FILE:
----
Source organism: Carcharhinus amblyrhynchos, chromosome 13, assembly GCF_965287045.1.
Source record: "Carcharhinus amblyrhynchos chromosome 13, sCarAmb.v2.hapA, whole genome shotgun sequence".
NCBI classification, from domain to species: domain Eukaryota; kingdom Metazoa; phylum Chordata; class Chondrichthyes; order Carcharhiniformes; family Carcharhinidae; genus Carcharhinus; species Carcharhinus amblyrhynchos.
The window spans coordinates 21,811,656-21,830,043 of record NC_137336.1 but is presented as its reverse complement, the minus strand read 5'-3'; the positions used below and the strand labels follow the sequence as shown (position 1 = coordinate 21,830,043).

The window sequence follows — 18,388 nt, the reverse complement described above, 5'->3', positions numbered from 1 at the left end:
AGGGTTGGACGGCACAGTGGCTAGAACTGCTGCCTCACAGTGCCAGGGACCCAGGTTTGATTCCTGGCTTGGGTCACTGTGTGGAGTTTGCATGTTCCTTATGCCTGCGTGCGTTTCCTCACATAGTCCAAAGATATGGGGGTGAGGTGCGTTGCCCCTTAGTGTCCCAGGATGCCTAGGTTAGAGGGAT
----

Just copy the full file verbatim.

Source organism: Carcharhinus amblyrhynchos, chromosome 13, assembly GCF_965287045.1.
Source record: "Carcharhinus amblyrhynchos chromosome 13, sCarAmb.v2.hapA, whole genome shotgun sequence".
NCBI classification, from domain to species: domain Eukaryota; kingdom Metazoa; phylum Chordata; class Chondrichthyes; order Carcharhiniformes; family Carcharhinidae; genus Carcharhinus; species Carcharhinus amblyrhynchos.
The window spans coordinates 21,811,656-21,830,043 of record NC_137336.1 but is presented as its reverse complement, the minus strand read 5'-3'; the positions used below and the strand labels follow the sequence as shown (position 1 = coordinate 21,830,043).

The window sequence follows — 18,388 nt, the reverse complement described above, 5'->3', positions numbered from 1 at the left end:
AGGGTTGGACGGCACAGTGGCTAGAACTGCTGCCTCACAGTGCCAGGGACCCAGGTTTGATTCCTGGCTTGGGTCACTGTGTGGAGTTTGCATGTTCCTTATGCCTGCGTGCGTTTCCTCACATAGTCCAAAGATATGGGGGTGAGGTGCGTTGCCCCTTAGTGTCCCAGGATGCCTAGGTTAGAGGGAT